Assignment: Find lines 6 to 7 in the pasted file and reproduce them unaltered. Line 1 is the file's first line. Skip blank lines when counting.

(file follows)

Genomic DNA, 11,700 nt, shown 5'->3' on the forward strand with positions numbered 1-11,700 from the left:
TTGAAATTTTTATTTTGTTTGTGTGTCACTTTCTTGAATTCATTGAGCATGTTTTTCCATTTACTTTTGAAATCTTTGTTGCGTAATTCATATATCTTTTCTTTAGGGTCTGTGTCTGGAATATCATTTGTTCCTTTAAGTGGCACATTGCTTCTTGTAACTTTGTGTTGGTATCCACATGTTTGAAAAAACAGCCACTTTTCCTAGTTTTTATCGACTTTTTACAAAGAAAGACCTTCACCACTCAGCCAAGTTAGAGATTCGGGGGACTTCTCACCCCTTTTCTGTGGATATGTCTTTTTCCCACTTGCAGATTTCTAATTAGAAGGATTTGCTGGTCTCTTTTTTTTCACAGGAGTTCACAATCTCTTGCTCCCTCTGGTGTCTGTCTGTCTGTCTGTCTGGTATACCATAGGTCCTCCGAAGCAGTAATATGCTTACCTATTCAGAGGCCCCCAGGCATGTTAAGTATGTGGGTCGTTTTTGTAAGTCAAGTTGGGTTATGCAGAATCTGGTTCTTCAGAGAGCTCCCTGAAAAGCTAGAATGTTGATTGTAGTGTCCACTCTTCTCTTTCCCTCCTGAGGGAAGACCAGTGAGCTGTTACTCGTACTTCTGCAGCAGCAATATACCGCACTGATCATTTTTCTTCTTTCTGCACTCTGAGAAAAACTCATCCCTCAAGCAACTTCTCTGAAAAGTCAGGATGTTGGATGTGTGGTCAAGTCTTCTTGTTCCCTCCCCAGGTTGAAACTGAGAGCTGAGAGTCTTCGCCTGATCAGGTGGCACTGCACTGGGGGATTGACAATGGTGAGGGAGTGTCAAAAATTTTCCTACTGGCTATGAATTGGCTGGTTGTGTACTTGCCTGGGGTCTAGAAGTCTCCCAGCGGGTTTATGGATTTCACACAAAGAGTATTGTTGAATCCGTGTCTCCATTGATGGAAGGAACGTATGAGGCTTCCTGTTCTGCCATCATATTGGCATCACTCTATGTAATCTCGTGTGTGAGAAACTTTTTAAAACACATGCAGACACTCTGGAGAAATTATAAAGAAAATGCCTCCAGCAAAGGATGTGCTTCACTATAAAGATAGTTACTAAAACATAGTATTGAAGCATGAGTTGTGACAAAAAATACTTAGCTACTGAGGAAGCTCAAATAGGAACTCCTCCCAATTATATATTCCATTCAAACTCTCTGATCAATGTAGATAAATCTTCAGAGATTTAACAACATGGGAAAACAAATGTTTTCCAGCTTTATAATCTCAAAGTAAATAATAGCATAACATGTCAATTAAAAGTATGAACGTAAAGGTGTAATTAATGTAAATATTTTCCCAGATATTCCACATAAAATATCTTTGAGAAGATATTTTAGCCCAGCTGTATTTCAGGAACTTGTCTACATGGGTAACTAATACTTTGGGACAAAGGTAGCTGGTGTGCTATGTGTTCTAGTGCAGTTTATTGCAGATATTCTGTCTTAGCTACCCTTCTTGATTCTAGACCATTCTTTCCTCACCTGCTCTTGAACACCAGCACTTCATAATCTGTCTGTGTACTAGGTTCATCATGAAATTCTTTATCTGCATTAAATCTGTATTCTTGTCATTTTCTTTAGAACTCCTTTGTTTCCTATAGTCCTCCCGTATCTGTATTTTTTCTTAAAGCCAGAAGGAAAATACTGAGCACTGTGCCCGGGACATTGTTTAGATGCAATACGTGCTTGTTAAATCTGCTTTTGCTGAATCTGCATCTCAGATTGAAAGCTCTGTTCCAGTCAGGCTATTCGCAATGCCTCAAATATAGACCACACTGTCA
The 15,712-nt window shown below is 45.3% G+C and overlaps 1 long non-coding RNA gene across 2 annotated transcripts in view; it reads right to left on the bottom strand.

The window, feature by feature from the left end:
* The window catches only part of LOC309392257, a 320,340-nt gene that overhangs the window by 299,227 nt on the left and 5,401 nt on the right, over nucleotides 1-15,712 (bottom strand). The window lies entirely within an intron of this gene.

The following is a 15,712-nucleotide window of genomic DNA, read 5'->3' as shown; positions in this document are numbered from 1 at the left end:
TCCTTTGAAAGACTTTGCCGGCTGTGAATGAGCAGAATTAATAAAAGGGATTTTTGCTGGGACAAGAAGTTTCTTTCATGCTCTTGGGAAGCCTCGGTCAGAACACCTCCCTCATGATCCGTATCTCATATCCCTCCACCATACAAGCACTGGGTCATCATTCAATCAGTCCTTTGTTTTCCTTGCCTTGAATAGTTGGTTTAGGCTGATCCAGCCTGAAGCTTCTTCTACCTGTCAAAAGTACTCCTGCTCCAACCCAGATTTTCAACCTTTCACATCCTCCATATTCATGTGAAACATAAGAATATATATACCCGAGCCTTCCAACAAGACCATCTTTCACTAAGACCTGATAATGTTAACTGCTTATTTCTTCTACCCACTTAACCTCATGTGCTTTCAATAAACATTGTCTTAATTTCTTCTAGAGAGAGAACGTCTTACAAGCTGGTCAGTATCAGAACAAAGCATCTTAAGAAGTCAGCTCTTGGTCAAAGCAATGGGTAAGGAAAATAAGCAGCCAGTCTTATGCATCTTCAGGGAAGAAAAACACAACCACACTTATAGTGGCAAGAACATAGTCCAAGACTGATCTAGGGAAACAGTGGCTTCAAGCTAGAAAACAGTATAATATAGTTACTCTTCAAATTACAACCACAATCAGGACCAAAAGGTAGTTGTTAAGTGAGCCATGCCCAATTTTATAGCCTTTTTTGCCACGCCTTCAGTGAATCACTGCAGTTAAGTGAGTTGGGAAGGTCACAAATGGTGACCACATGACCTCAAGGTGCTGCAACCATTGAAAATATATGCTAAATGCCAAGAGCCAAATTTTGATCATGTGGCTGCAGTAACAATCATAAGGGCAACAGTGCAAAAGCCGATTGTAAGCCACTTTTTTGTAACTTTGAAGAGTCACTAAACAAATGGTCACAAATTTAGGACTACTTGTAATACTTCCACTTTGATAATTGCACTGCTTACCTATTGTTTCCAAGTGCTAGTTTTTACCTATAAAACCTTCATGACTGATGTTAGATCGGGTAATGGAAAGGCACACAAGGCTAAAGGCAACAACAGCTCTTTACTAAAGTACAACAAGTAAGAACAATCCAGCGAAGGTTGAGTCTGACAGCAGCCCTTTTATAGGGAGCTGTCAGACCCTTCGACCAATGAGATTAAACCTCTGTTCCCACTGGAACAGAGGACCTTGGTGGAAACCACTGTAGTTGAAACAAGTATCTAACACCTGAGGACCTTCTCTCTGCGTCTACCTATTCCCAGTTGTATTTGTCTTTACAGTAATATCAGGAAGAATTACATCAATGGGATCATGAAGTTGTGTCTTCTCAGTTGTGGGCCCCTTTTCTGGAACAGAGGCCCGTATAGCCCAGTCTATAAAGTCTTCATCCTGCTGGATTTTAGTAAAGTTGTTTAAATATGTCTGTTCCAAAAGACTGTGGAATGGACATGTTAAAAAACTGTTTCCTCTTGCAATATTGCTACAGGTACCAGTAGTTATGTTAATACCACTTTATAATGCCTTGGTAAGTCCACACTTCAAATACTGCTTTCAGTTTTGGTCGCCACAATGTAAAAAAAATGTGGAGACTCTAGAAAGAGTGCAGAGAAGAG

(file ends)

The following is a 15,712-nucleotide window of genomic DNA, read 5'->3' as shown; positions in this document are numbered from 1 at the left end:
TCCTTTGAAAGACTTTGCCGGCTGTGAATGAGCAGAATTAATAAAAGGGATTTTTGCTGGGACAAGAAGTTTCTTTCATGCTCTTGGGAAGCCTCGGTCAGAACACCTCCCTCATGATCCGTATCTCATATCCCTCCACCATACAAGCACTGGGTCATCATTCAATCAGTCCTTTGTTTTCCTTGCCTTGAATAGTTGGTTTAGGCTGATCCAGCCTGAAGCTTCTTCTACCTGTCAAAAGTACTCCTGCTCCAACCCAGATTTTCAACCTTTCACATCCTCCATATTCATGTGAAACATAAGAATATATATACCCGAGCCTTCCAACAAGACCATCTTTCACTAAGACCTGATAATGTTAACTGCTTATTTCTTCTACCCACTTAACCTCATGTGCTTTCAATAAACATTGTCTTAATTTCTTCTAGAGAGAGAACGTCTTACAAGCTGGTCAGTATCAGAACAAAGCATCTTAAGAAGTCAGCTCTTGGTCAAAGCAATGGGTAAGGAAAATAAGCAGCCAGTCTTATGCATCTTCAGGGAAGAAAAACACAACCACACTTATAGTGGCAAGAACATAGTCCAAGACTGATCTAGGGAAACAGTGGCTTCAAGCTAGAAAACAGTATAATATAGTTACTCTTCAAATTACAACCACAATCAGGACCAAAAGGTAGTTGTTAAGTGAGCCATGCCCAATTTTATAGCCTTTTTTGCCACGCCTTCAGTGAATCACTGCAGTTAAGTGAGTTGGGAAGGTCACAAATGGTGACCACATGACCTCAAGGTGCTGCAACCATTGAAAATATATGCTAAATGCCAAGAGCCAAATTTTGATCATGTGGCTGCAGTAACAATCATAAGGGCAACAGTGCAAAAGCCGATTGTAAGCCACTTTTTTGTAACTTTGAAGAGTCACTAAACAAATGGTCACAAATTTAGGACTACTTGTAATACTTCCACTTTGATAATTGCACTGCTTACCTATTGTTTCCAAGTGCTAGTTTTTACCTATAAAACCTTCATGACTGATGTTAGATCGGGTAATGGAAAGGCACACAAGGCTAAAGGCAACAACAGCTCTTTACTAAAGTACAACAAGTAAGAACAATCCAGCGAAGGTTGAGTCTGACAGCAGCCCTTTTATAGGGAGCTGTCAGACCCTTCGACCAATGAGATTAAACCTCTGTTCCCACTGGAACAGAGGACCTTGGTGGAAACCACTGTAGTTGAAACAAGTATCTAACACCTGAGGACCTTCTCTCTGCGTCTACCTATTCCCAGTTGTATTTGTCTTTACAGTAATATCAGGAAGAATTACATCAATGGGATCATGAAGTTGTGTCTTCTCAGTTGTGGGCCCCTTTTCTGGAACAGAGGCCCGTATAGCCCAGTCTATAAAGTCTTCATCCTGCTGGATTTTAGTAAAGTTGTTTAAATATGTCTGTTCCAAAAGACTGTGGAATGGACATGTTAAAAAACTGTTTCCTCTTGCAATATTGCTACAGGTACCAGTAGTTATGTTAATACCACTTTATAATGCCTTGGTAAGTCCACACTTCAAATACTGCTTTCAGTTTTGGTCGCCACAATGTAAAAAAAATGTGGAGACTCTAGAAAGAGTGCAGAGAAGAG